A state space can be discrete or continuous. For example the coin toss might be modeled by a state space consisting of two states, heads and tails. When the state space is continuous it is often a smooth manifold. In this case it is called the phase space. For example, a simple pendulum is modeled as a rigid rod that is suspended in a vertical gravitational field from a pivot that allows the pendulum to oscillate in a plane.
In addition to the pendulum's state, the model also depends upon two parameters, the pendulum's length and the strength of gravity. A phase space can also be infinite dimensional, e. This is the case for dynamics that is modeled by partial differential equations. Time may also be discrete or continuous or more generally be represented by a topological group.
Dynamical systems with discrete time, like the ideal coin toss, have their states evaluated only after certain discrete intervals. In the case of the coin toss, the smooth tumbling and bouncing of the coin is ignored, and its state is only viewed when it has come to equilibrium. Other systems that are often modeled with discrete time include population dynamics the discreteness referring to subsequent generations and impacting systems like a billiard where only the state at impact is used.
Dynamical systems first appeared when Newton introduced the concept of ordinary differential equations ODEs into Mechanics. He recognized that even differential equations can be viewed as a discrete-time systems by strobing, i.
This, of course, is required in any computational algorithm and also in any experimental measurement since it is only possible to measure finitely many values. The evolution rule provides a prediction of the next state or states that follow from the current state space value.
An evolution rule is deterministic if each state has a unique consequent, and is stochastic or "random" if there is more than one possible consequent for a given state. Deterministic evolution rules are invertible if each state has a unique precedent or preimage. Invertible maps can be continuous with continuous inverses homeomorphism or be smooth and smoothly invertible diffeomorphism.
A simple example is the Logistic map of population dynamics. This is not true generally for ODEs. A semi-flow is a flow defined only for nonnegative values of time. Semi-flows commonly arise for partial differential equations. A stochastic evolution with discrete time but continuous phase space is an iterated function system. Iterated function systems can generate interesting dynamics even when the functions are contraction maps. In this case the orbits are often attracted to some fractal set. The symbol '' 1 '' represents the re-injection of the orbit towards the saddle cycle, while the infinite number of symbols '' 0 '' represent the divergent movement of the orbit around this point.
Such an orbit is represented by the last sequence that appears in a complete and infinite alternating binary tree, so the observation of a homoclinic orbit in a dynamical system implies the existence of an infinite number of unstable periodic orbits, of all possible periods. The occurrence of a homoclinic orbit has been identified as the mechanism responsible for the onset of chaos in many dynamical systems.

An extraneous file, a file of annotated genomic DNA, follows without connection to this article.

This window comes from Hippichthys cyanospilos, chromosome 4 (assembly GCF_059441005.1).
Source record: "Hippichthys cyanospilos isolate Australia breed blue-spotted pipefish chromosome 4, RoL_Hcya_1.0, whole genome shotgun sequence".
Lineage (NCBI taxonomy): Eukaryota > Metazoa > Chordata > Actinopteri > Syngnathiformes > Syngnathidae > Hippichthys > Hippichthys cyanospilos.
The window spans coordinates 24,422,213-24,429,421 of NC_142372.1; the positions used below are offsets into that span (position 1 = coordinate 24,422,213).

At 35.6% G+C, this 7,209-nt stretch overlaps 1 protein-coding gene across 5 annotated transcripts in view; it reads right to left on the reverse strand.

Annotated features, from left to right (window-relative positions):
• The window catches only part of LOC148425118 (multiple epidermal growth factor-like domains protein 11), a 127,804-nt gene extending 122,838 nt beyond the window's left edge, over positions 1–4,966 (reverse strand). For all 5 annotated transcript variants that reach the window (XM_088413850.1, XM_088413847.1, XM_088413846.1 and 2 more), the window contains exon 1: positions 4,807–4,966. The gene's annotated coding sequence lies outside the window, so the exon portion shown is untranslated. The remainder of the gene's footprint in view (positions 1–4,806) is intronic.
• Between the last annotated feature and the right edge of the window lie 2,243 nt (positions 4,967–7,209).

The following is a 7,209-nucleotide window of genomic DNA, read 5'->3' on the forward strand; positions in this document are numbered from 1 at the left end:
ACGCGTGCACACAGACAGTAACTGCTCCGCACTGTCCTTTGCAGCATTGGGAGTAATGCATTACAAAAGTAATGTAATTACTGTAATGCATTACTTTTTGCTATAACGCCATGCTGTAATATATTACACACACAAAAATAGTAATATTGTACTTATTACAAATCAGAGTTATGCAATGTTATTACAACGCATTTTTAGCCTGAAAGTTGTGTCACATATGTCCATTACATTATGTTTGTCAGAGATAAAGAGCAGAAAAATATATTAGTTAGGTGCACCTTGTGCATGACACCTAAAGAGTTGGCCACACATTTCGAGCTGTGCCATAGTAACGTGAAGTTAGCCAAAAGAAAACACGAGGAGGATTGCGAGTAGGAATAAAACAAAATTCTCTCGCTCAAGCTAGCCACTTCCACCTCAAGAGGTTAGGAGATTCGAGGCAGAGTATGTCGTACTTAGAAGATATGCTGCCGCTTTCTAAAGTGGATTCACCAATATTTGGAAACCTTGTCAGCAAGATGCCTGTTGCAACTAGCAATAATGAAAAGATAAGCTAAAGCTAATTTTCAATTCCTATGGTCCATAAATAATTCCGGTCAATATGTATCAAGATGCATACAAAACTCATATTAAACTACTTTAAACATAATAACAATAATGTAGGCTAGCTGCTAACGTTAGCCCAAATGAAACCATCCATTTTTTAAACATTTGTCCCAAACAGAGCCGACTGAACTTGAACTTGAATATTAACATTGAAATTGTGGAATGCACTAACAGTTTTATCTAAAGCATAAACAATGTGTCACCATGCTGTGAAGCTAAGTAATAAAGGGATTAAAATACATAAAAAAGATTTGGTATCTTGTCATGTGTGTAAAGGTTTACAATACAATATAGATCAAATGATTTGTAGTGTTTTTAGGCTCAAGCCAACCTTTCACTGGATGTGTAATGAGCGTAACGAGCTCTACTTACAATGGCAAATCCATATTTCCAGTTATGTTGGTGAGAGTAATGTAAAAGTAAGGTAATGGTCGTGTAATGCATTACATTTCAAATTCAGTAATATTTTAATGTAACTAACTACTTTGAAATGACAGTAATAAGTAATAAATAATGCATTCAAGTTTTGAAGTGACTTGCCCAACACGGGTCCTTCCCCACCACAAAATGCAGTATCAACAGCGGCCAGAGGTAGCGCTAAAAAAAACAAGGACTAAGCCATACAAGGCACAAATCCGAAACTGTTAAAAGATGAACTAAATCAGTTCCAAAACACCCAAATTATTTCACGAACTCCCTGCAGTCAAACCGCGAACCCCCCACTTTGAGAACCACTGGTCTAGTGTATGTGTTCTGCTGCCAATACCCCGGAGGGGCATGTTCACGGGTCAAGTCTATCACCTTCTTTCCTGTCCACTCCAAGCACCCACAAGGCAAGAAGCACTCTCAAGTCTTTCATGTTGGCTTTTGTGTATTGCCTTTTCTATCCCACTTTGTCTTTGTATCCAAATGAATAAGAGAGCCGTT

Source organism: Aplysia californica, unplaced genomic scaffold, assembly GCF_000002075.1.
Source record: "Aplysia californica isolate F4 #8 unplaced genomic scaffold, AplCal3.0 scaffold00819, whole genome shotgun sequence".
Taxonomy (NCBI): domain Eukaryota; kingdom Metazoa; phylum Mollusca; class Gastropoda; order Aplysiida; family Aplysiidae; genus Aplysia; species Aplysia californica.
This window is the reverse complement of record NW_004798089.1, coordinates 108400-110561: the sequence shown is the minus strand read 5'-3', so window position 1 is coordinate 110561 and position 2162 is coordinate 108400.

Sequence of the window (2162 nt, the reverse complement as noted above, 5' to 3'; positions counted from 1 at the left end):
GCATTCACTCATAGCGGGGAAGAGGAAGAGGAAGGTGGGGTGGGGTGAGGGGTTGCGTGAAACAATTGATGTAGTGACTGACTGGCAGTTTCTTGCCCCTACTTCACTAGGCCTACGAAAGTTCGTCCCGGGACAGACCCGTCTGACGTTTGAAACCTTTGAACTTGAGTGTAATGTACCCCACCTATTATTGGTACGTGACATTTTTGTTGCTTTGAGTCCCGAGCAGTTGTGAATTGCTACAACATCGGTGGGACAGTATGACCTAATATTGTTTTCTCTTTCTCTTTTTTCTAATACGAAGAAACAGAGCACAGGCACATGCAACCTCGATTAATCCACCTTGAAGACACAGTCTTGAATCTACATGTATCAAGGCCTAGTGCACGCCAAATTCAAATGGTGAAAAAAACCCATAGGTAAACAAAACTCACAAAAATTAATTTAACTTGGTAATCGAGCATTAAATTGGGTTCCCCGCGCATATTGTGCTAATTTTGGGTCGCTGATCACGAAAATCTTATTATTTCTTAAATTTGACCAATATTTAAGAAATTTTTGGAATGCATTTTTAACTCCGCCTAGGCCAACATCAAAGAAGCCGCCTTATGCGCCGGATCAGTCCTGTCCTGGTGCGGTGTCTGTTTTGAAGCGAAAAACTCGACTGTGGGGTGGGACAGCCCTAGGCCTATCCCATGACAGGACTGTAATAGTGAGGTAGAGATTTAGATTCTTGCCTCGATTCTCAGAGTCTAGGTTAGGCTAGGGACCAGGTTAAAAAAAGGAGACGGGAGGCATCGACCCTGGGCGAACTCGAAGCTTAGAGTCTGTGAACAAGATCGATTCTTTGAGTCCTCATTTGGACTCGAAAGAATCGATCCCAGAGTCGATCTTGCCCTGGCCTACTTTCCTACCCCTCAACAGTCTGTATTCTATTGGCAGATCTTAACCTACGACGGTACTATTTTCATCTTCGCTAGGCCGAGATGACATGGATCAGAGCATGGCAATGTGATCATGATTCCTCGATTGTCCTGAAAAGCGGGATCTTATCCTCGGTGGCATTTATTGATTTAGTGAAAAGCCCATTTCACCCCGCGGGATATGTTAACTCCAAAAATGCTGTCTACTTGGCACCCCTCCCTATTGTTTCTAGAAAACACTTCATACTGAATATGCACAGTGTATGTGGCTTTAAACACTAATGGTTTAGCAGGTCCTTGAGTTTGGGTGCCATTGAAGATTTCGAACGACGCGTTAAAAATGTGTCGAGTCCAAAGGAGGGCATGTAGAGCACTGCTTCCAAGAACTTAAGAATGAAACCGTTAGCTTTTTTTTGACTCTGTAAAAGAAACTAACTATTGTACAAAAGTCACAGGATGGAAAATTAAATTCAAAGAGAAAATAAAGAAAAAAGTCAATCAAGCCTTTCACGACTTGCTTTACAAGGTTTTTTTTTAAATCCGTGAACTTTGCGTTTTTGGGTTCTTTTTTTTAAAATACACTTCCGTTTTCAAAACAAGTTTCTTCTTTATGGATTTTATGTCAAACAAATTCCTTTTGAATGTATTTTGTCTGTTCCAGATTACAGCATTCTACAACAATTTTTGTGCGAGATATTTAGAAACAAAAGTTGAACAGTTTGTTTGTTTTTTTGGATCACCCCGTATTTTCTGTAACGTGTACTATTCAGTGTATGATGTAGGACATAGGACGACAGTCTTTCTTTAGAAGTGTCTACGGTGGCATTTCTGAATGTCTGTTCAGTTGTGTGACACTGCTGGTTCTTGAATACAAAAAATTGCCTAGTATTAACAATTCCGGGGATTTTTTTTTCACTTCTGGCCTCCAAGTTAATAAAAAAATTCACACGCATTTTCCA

The Rossler attractor  and some experimental systems as glow discharge  or lasers with a saturable absorber  are well-studied examples of more complex systems that have their chaotic behavior associated with the presence of a homoclinic orbit.
In such cases the system is said to display homoclinic chaos. The analysis of those dynamical systems has been based on the identification of homoclinic bifurcations  - a sequence of saddle-node bifurcations that alternates with period-doubling bifurcations - that leads to the appearance of a homoclinic orbit. The occurrence of such a sequence of bifurcations, before the observation of a homoclinic orbit, has many times been considered sufficient to assume homoclinicity.
This sequence induces a ramified structure in first-return maps, builded in a special way so they can capture the number of turns that a trajectory performs around a saddle point or an unstable hyperbolic saddle cycle [2,3] before being reinjected in the attractor. Each of the branches of the first-return maps is associated with a specific number of turns that the system gives around the unstable saddle point or cycle. The extrapolation, for smaller values of the control parameter R , of the sequence of unstable periodic orbits found in attractors A, B and C and shown, respectively, in tables I , II and III , allows us to conjecture about the existence of a homoclinic orbit.
This is better seen in table IV , which shows, for attractors A, B and C , the last level n for which all sequences predicted by the alternating binary tree have been found. One can observe that the last sequence in the alternating binary tree is, up to some level n , of the form , with increasing values of n for decreasing values of R. The increase in the number of zeros in the orbits of table IV is associated with an increase in the divergent movement around the saddle cycle, in a typical behavior of systems with a homoclinic orbit.
The analysis of the symbolic planes and fragmentation patterns gives further support to this conjecture. The changes in the dynamics introduced by the development of chaos in the Matsumoto-Chua circuit can be observed both in the first-return maps and in the symbolic planes, for attractors A, B, C , and D. The symbolic plane gives a way of summarizing the ordering of symbolic sequences in a two-dimensional map.